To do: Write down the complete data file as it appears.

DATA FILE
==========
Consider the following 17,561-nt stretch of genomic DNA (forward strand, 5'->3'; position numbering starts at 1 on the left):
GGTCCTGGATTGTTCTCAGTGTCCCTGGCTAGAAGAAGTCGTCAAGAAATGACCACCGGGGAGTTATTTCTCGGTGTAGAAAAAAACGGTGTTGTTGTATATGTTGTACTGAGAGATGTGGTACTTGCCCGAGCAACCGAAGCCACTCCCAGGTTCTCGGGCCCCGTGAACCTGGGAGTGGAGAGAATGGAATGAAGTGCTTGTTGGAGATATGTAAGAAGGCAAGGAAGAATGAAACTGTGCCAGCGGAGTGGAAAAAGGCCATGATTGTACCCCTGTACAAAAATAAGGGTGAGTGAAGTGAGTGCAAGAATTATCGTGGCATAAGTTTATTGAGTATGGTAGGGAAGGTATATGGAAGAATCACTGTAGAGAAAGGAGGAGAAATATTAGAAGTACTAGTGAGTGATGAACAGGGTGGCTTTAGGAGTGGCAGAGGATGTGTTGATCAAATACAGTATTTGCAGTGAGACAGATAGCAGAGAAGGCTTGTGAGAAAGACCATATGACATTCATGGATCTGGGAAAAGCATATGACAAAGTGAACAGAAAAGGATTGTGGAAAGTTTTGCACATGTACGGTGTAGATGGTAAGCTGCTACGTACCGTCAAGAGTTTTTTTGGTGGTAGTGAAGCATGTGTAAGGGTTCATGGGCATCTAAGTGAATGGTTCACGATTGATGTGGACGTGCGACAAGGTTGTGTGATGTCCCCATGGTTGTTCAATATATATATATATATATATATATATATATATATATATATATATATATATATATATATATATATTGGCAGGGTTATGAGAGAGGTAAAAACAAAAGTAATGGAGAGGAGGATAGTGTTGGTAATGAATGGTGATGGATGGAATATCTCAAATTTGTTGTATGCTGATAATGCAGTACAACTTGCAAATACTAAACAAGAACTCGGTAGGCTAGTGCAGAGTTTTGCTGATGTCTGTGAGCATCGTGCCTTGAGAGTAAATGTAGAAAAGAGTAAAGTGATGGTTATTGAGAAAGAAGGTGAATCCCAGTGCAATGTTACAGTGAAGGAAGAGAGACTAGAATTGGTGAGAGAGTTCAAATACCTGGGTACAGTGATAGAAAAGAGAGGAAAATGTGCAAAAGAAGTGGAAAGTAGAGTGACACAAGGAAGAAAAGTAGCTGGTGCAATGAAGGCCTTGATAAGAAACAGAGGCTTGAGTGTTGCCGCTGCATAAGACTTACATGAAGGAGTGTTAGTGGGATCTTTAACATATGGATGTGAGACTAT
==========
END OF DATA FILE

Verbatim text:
Consider the following 17,561-nt stretch of genomic DNA (forward strand, 5'->3'; position numbering starts at 1 on the left):
GGTCCTGGATTGTTCTCAGTGTCCCTGGCTAGAAGAAGTCGTCAAGAAATGACCACCGGGGAGTTATTTCTCGGTGTAGAAAAAAACGGTGTTGTTGTATATGTTGTACTGAGAGATGTGGTACTTGCCCGAGCAACCGAAGCCACTCCCAGGTTCTCGGGCCCCGTGAACCTGGGAGTGGAGAGAATGGAATGAAGTGCTTGTTGGAGATATGTAAGAAGGCAAGGAAGAATGAAACTGTGCCAGCGGAGTGGAAAAAGGCCATGATTGTACCCCTGTACAAAAATAAGGGTGAGTGAAGTGAGTGCAAGAATTATCGTGGCATAAGTTTATTGAGTATGGTAGGGAAGGTATATGGAAGAATCACTGTAGAGAAAGGAGGAGAAATATTAGAAGTACTAGTGAGTGATGAACAGGGTGGCTTTAGGAGTGGCAGAGGATGTGTTGATCAAATACAGTATTTGCAGTGAGACAGATAGCAGAGAAGGCTTGTGAGAAAGACCATATGACATTCATGGATCTGGGAAAAGCATATGACAAAGTGAACAGAAAAGGATTGTGGAAAGTTTTGCACATGTACGGTGTAGATGGTAAGCTGCTACGTACCGTCAAGAGTTTTTTTGGTGGTAGTGAAGCATGTGTAAGGGTTCATGGGCATCTAAGTGAATGGTTCACGATTGATGTGGACGTGCGACAAGGTTGTGTGATGTCCCCATGGTTGTTCAATATATATATATATATATATATATATATATATATATATATATATATATATATATATATATATATTGGCAGGGTTATGAGAGAGGTAAAAACAAAAGTAATGGAGAGGAGGATAGTGTTGGTAATGAATGGTGATGGATGGAATATCTCAAATTTGTTGTATGCTGATAATGCAGTACAACTTGCAAATACTAAACAAGAACTCGGTAGGCTAGTGCAGAGTTTTGCTGATGTCTGTGAGCATCGTGCCTTGAGAGTAAATGTAGAAAAGAGTAAAGTGATGGTTATTGAGAAAGAAGGTGAATCCCAGTGCAATGTTACAGTGAAGGAAGAGAGACTAGAATTGGTGAGAGAGTTCAAATACCTGGGTACAGTGATAGAAAAGAGAGGAAAATGTGCAAAAGAAGTGGAAAGTAGAGTGACACAAGGAAGAAAAGTAGCTGGTGCAATGAAGGCCTTGATAAGAAACAGAGGCTTGAGTGTTGCCGCTGCATAAGACTTACATGAAGGAGTGTTAGTGGGATCTTTAACATATGGATGTGAGACTAT